Enough Gay Pride for Me

Since this is June, you're probably expecting to read another "gay pride" column. Maybe in your own way you will. But in addition to being the month of gay pride, June is also the month we celebrat

Since this is June, you're probably expecting to read another "gay pride" column. Maybe in your own way you will.

But in addition to being the month of gay pride, June is also the month we celebrate Father's Day. And if there is anyone who quietly displays his own brand of gay pride every day, it's my dad.

First you need a little background on my family tree, which could be most closely compared to the gnarled old tree torn apart by a tornado. At 3 months old, I was adopted. At 5 years old, my parents divorced and soon remarried. At that point, my relationship with my adoptive father began to fall apart. To this day, I'm not close with him, his wife or their daughter. Honestly, I haven't spoken to him for more than a few minutes in nearly 10 years.

When my mother, who would pass away in 1990, remarried, she introduced me to the man I would from that point on call my father. He brought two daughters from a previous marriage to our family. He and my mother had two children. And since losing my mother, he's remarried twice, bringing two more stepmothers and four more children to our family. Believe me, even I have a hard time keeping track of everyone.

In the gay community, you hear talk about people's chosen families — a concept I understand too well. I often have a hard time pinpointing exactly why, but somehow over the years my dad and I developed a bond that despite the lack of blood or legal ties binds us together to this day. It's almost as if, despite the lack of the usual familial obligations to each other, we were able to truly choose each other.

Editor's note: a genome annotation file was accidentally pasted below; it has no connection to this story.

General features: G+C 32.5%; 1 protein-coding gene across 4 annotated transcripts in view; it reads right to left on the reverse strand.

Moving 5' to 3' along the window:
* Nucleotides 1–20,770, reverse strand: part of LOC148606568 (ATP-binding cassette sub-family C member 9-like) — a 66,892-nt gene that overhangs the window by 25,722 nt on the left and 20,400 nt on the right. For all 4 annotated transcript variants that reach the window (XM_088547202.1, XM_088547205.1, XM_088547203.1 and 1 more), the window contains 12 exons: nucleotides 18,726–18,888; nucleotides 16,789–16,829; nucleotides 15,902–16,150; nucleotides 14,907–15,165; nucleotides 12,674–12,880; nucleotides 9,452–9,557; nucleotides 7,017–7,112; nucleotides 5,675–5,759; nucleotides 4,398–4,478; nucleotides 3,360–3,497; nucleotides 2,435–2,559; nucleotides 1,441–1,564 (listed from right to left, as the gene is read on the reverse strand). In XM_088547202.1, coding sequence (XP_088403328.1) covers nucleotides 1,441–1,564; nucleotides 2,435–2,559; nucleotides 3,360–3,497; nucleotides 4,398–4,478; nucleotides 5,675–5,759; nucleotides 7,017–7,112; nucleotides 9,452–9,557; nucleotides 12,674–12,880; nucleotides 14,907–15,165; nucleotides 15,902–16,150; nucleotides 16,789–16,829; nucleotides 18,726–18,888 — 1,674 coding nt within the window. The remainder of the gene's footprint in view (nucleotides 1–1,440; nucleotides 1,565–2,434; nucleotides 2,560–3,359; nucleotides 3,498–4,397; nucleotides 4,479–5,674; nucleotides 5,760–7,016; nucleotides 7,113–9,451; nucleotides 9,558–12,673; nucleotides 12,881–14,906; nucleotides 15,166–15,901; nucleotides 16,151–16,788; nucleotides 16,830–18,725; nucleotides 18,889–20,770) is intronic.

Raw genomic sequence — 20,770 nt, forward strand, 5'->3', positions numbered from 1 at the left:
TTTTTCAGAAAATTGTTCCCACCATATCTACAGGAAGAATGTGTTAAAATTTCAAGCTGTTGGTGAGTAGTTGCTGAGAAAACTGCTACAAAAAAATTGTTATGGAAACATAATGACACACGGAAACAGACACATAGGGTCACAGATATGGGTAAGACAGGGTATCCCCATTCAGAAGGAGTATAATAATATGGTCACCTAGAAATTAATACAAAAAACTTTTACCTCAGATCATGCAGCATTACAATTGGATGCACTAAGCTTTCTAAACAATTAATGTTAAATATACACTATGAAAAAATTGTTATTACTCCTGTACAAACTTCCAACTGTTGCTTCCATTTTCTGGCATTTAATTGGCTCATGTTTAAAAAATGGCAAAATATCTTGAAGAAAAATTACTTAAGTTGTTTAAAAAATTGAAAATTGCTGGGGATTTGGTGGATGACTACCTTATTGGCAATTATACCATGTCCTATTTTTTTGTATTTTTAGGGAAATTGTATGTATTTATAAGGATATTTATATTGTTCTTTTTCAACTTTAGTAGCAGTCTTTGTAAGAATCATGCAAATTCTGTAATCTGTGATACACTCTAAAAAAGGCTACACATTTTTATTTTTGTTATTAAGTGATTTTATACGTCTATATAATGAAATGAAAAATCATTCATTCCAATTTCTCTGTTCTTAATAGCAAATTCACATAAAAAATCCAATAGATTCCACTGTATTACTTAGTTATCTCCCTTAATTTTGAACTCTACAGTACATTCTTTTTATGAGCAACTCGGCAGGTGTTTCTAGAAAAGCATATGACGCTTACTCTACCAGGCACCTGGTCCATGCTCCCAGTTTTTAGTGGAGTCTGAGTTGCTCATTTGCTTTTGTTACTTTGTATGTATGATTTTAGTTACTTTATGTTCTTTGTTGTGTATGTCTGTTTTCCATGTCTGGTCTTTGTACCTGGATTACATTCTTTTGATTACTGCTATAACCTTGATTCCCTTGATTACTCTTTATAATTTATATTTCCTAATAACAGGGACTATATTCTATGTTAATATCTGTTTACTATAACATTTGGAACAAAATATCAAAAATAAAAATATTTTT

Don't get me wrong: My dad and I have our differences. Growing up, we tangled regularly. His expectations were always high. And though he rarely made time to offer support in attaining them, he was always there to step in and enforce the consequences when my performance fell short.

I used to get so frustrated with him. I often still do. He never really understood why I wasn't interested in spending all my weekends working on his beloved "projects" in the yard or the garage. His refusal to allow his children to "act their age" and enjoy time with my friends still is a sore point with me as I watch my younger siblings live through the same experiences.

"It's all downhill from here," my father told me shortly after my high school graduation. While many of my friends headed off for relaxing summer vacations before their college freshman years, my father insisted I work two jobs all summer long to learn the value of the almighty dollar.

With that kind of history between us, I definitely had my reservations when the time came to tell him that I'm gay. Making the transition from three-button to two-button suit jackets was a huge departure for my father — I couldn't imagine how he would react to my news. And I can honestly say that I was prepared for him to pretty much me write me off once he found me out.

So on that evening, nearly 10 years ago, when I sat in the library of my parents' house and told them my big news, my dad and I hit a turning point. The conversation lasted about 10 minutes, after which he promptly told me I needed to start bringing my new boyfriend over to the house.

I don't know if he felt special because I trusted him enough to tell him face to face. Or if maybe he's more liberal than he likes to admit. I don't really care. All I do know is that, despite our differences, he's been there for me every time I really needed him.

Now will my dad ever carry a rainbow flag and join me for a gay pride parade, or would he travel with me to Washington, D.C. to march on the nation's capital? Who knows? I've never asked.

But in his own way, my dad shows me and the world that he's very proud of his gay son. And that's enough gay pride for me.

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